EU Could Approve Vaccine Against New Covid Variant In 3 To 4 Months
Brussels: The EU drug regulator said on Tuesday it could approve vaccines adapted to target the Omicron variant of the coronavirus within three to four months if needed, but that existing shots would continue to provide protection.
Speaking to the European Parliament, European Medicines Agency (EMA) executive director Emer Cooke said it was not known if drugmakers would need to tweak their vaccines to protect against Omicron, but the EMA was preparing for that possibility.
“Were there a need to change the existing vaccines, we could be in a position to have those approved within three to four months,” she said.
“Companies adapting their formulations to include the new sequencing (…) will then have to show that the production system works, they will then have to do some clinical trials to determine that this actually works in practice.”
The CEO of drugmaker Moderna had set off fresh alarm bells in financial markets on Tuesday by warning that existing vaccines were unlikely to be as effective against the Omicron variant, first detected in southern Africa, as they have been against the Delta version.
Forty-two cases of the COVID-19 Omicron variant have been confirmed in 10 European Union countries, the head of the EU’s public health agency said on Tuesday.
But Cooke sought to reaffirm repeated calls for people to get vaccinated with the approved products currently available.
“Even if the new variant becomes more widespread, the vaccines we have will continue to provide protection,” Cooke said.
Echoing previous remarks by vaccine maker BioNTech, Cooke said that laboratory analyses should indicate over the next two weeks whether the blood of vaccinated people has sufficient antibodies to neutralise the new variant.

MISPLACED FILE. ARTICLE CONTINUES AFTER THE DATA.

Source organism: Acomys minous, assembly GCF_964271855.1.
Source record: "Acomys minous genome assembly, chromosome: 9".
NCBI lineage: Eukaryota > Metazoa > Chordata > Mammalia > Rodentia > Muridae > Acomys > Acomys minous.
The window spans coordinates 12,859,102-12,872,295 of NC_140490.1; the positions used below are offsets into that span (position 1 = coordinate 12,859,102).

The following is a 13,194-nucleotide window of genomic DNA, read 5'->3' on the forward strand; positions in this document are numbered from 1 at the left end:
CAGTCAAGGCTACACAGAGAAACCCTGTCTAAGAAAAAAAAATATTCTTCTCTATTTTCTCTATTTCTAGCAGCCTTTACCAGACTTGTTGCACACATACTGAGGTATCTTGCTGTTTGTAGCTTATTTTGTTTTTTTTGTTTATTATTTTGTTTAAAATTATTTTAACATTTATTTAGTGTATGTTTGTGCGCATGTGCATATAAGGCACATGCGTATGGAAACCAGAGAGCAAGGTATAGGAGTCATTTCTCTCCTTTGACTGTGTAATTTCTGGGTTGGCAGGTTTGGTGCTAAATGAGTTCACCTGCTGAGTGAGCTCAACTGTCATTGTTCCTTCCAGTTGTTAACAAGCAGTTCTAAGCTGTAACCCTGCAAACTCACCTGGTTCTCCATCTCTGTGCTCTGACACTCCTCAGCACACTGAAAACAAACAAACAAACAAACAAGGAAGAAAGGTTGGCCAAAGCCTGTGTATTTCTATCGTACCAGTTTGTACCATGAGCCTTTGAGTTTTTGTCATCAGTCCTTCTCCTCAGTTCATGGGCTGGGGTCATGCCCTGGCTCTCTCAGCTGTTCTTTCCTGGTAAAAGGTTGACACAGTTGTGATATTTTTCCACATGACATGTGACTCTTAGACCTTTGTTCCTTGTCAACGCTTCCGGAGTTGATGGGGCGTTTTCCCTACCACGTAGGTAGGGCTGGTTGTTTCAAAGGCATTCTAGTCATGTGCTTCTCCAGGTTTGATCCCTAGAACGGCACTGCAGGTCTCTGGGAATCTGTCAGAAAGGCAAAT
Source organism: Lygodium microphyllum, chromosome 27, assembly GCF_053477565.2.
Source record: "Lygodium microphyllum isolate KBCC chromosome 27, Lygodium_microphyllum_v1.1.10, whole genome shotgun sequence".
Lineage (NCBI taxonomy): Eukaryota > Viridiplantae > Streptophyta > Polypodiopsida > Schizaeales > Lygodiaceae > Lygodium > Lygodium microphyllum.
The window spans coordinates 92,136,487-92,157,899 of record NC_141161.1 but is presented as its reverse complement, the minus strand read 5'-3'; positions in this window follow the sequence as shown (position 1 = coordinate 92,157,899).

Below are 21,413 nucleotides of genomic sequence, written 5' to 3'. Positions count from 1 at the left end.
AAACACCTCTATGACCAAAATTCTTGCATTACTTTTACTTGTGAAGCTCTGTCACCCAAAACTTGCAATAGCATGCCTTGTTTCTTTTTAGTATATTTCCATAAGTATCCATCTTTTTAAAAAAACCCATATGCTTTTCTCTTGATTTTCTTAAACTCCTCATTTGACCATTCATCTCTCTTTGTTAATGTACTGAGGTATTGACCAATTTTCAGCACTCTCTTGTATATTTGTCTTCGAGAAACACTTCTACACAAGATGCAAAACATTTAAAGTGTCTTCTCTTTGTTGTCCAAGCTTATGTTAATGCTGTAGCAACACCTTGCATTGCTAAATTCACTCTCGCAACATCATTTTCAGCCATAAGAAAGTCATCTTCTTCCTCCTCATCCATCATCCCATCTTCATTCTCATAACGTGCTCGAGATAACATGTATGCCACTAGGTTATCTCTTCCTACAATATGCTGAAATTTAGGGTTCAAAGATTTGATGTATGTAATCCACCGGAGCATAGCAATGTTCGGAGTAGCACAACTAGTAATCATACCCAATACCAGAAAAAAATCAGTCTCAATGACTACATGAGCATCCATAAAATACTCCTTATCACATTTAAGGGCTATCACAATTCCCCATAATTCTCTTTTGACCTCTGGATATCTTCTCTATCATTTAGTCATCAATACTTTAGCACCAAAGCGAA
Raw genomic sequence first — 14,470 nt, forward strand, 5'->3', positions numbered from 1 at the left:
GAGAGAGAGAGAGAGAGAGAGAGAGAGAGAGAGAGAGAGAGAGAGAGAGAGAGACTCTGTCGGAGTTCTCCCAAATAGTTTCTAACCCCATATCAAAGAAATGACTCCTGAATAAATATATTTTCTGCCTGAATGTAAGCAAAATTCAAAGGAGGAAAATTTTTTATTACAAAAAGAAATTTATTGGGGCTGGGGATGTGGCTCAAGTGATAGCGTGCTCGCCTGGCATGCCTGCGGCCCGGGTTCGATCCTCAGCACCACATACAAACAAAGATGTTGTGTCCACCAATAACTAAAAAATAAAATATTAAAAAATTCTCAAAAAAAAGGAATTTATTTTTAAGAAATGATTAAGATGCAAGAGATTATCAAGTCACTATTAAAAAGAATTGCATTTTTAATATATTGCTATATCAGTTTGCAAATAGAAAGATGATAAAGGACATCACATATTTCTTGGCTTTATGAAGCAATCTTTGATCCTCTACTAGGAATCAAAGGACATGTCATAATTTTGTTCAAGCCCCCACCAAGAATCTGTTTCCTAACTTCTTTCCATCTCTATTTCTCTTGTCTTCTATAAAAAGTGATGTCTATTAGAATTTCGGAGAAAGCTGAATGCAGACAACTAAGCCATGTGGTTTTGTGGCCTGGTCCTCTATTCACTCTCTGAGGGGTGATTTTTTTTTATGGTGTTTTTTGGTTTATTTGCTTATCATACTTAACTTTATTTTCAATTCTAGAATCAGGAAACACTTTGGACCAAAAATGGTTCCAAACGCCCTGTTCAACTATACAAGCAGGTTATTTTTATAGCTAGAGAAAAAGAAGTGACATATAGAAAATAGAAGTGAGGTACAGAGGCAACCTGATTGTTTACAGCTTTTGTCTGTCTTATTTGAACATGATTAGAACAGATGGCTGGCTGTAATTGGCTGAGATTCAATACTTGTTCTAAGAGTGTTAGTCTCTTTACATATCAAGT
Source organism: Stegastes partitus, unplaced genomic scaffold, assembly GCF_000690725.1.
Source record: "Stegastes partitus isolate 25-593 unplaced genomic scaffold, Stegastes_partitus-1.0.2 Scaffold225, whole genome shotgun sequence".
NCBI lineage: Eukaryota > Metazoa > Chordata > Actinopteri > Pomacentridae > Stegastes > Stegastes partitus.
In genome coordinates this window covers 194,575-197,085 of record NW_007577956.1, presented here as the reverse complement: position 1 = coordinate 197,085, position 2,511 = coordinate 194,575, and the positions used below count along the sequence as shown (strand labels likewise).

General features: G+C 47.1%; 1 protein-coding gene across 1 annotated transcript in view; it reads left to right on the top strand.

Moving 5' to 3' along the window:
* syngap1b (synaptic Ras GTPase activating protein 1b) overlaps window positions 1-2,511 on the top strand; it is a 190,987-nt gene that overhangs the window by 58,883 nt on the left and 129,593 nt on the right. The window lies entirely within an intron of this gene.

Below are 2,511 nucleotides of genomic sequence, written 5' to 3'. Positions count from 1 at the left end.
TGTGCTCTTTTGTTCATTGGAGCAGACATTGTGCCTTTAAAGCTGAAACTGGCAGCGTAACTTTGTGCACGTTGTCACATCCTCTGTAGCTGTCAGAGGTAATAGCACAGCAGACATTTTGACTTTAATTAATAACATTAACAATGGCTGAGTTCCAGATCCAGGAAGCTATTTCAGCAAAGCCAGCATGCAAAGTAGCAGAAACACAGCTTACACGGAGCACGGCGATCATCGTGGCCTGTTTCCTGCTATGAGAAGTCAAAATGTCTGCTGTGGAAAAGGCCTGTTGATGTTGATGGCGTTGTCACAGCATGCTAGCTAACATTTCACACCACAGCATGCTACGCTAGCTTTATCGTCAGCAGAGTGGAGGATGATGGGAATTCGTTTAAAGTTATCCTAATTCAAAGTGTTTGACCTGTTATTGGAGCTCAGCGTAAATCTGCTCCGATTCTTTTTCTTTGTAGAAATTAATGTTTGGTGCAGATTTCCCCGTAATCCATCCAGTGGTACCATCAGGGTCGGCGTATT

In February, the EMA issued new guidance to speed up the approval process for drugmakers that modify their COVID-19 vaccines to protect against new variants.
Mask mandates to tackle Omicron variant come into force in UK
London: New mask mandates and other measures aimed at curbing the spread of the Omicron coronavirus variant came into force in England on Tuesday, as Prime Minister Boris Johnson eyes an expanded booster programme to help increase protection against COVID-19.
From Tuesday morning, face masks are compulsory on transport and in shops, banks and hair salons.
All international travellers must take a PCR test by the end of the second day after they arrive, and self-isolate until they get their result. That is in addition to restrictions on arrivals from 10 southern African countries, who have to enter hotel quarantine.
Britain has reported 11 cases of the Omicron variant so far, and while the government says this number will rise, it says it is important to slow its spread until more is known about the variant’s tranmissibility and impact on vaccines.
“The measures taking effect today are proportionate and responsible, and will buy us time in the face of this new variant,” Johnson said in a statement.
“Not only will today’s steps help us slow down the variant’s spread, but they will help us protect each other and the gains we have all worked so hard for.”
Johnson has said the measures will be reviewed after three weeks, but added that the country’s vaccine rollout leaves it in a better situation than this time last year, when restrictions were introduced shortly before Christmas.
On Monday vaccine advisers gave the go ahead to a booster programme for all adults, and health minister Sajid Javid said there would be more details on how it would be implemented this week.
Booster shots are expected to help protect against severe disease even if Omicron is able to reduce vaccine efficacy.
“Based on everything we know, our vaccines and boosters remain our best line of defence,” Johnson said.